Wells next the sea in Norfolk is still very much a working port with whelk and shrimp boats berthed in its small picturesque harbour.

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A fascinating jumble of buildings many colour wased wind down to meet the harbour at Wells next the Sea.

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The main shopping centre in Wells next the sea is Staithe Street.

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Staithe Street is a narrow mostly pedestranised alley with Victorian and Edwardian shop fronts.

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Wells-next-the-sea has a tourist information office in Staithe Street, open during the main season.

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An old granary at the bottom of Stithe Street has been converted into a community hall and theatre.

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Staithe Street runs down to the water edge at Wells next the Sea.

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Wells-next-the-Sea is situated on the North Norfolk coast in the centre of an area of outstanding natural beauty.

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At the quayside at Wells are stalls selling locally caught mussels, dressed crabs, cockles and samphire.

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The Albatros is a Dutch sailing clipper, now located at the quayside of Wells-next-the-Sea in Norfolk.

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Whin Hill Cider in Wells-next-the-Sea, is a small company producing cider, perry and apple juice by traditional methods.

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The large granary with loading gantry was built in 1903 now converted into luxury flats.

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The large sandy beaches of Wells are flanked with colourful beach huts and surrounded by a pine tree forest and nature reserve with miles of winding sandy footpaths.

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Partake of a portion of fish and chips, whilst overlooking the harbour at Wells-next-the-Sea.

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To reach the beach you can take a narrow gauge railway which runs from the quay to the beach in season.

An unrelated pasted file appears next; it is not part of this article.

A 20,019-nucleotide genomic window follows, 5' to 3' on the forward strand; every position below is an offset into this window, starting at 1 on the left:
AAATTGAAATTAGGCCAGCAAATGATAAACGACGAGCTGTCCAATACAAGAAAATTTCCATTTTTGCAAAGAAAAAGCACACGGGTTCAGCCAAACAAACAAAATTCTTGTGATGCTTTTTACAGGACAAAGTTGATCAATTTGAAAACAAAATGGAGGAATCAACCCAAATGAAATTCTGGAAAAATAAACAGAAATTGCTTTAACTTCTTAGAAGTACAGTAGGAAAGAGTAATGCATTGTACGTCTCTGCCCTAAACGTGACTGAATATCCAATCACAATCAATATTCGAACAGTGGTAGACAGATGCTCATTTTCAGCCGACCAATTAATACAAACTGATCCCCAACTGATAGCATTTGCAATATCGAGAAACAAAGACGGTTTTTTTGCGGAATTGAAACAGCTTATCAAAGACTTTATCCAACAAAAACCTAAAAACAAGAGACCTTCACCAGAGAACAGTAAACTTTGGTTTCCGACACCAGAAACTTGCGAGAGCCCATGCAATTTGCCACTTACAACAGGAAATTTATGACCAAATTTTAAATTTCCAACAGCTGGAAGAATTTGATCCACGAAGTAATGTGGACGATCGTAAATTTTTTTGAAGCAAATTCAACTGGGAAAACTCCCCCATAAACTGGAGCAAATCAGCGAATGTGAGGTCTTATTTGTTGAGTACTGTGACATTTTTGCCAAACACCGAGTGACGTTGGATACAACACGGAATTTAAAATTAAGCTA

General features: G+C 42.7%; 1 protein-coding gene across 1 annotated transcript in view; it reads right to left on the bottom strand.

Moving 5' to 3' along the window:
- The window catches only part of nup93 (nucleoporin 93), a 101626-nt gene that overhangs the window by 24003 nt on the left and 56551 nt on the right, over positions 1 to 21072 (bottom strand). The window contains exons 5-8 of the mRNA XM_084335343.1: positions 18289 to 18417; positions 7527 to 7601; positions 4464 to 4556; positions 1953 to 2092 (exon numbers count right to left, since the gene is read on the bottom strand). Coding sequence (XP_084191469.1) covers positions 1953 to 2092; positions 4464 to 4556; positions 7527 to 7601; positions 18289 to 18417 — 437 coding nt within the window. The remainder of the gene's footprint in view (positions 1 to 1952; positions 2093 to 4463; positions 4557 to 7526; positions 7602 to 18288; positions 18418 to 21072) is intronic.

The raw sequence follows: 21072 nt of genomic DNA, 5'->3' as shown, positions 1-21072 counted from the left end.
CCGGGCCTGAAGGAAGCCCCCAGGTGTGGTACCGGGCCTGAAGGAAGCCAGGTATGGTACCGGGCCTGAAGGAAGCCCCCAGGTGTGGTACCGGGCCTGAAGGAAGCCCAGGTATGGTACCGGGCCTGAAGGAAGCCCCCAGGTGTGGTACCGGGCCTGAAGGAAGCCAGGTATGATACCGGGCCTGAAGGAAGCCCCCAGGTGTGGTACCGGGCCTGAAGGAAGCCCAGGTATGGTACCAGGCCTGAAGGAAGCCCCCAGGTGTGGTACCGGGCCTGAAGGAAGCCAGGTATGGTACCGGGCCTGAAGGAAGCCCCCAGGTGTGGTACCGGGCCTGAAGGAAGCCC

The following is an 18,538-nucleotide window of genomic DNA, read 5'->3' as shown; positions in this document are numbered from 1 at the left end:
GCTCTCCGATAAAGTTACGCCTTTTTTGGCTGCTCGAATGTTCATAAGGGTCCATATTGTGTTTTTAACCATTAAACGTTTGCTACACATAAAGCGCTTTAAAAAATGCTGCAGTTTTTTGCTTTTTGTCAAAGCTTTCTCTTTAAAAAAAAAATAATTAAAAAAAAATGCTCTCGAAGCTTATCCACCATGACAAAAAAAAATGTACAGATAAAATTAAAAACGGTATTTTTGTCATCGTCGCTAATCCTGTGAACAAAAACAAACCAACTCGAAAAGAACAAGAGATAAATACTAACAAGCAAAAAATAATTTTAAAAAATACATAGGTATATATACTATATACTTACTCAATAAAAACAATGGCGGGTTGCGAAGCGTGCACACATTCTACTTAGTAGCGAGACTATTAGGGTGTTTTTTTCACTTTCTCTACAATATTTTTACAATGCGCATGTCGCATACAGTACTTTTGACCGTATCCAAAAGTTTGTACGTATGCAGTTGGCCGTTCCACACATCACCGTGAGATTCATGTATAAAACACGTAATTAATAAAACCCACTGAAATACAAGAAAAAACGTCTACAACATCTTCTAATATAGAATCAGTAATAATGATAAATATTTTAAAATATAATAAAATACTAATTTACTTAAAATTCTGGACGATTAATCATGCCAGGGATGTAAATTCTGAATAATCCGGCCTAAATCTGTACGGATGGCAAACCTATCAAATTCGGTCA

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Wells-next-the-Sea Harbour Office.

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Wells-next-the-sea is ideal for those interested in water sports including sailing, boating and paddling canoes.

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Sailing is a popular pastime, especially during the long summer months.

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The beach at Wells next the Sea is around a mile from the quay and can be reached by a long causeway, which runs parallel to the main shipping chanel.

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There are long sandy sweeping beaches at Wells-next-the-sea, bordered by pine woodlands.

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Between 1850 and 1880 there were seom forty public houses in the town of Wells-next-the-Sea.

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Children and adults try their hand at crabbing off the quay at Wells-next-the-Sea.

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Wells-next-the-sea, attracts the artist.

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Wells provides the visitor with lots of opportunities for bridwatching.

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The Wells Annual Harbour Day and Wells Carnival are normally both held in August.

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Traditional Norfolk cottages

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Notice how many streets and alleyways in Wells next the Sea end with 'Yard'.

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In the floods of 1953 and 1978 the embankment was breached and the marshes flooded. You can see these high tide marks on the wall opposite the harbour. In 1978 a heavy tide deposited a large ship in the middle of the streets, much to the embarrassment of its owner.

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The name of Wells is derived from the fact that it used to tap the springs of fresh water.

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John Fryer was born in Wells-next-the-Sea in 1753, and is buried in the churchyard of St Nicholas, he was Master of the infamous ship the Bounty. The original gravestone was taken into the main body of the church in the year 2000.

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Outside in the churchyard, in the place John Fryers original gravestone once stood is a plaque to John Fryer the Master of the Bounty.

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On the outskirts of the town of Wells is the Wells-Walsingham Light Railway a 10-inch narrow gauge track, that runs to the picturesque town of Little Walsingham.

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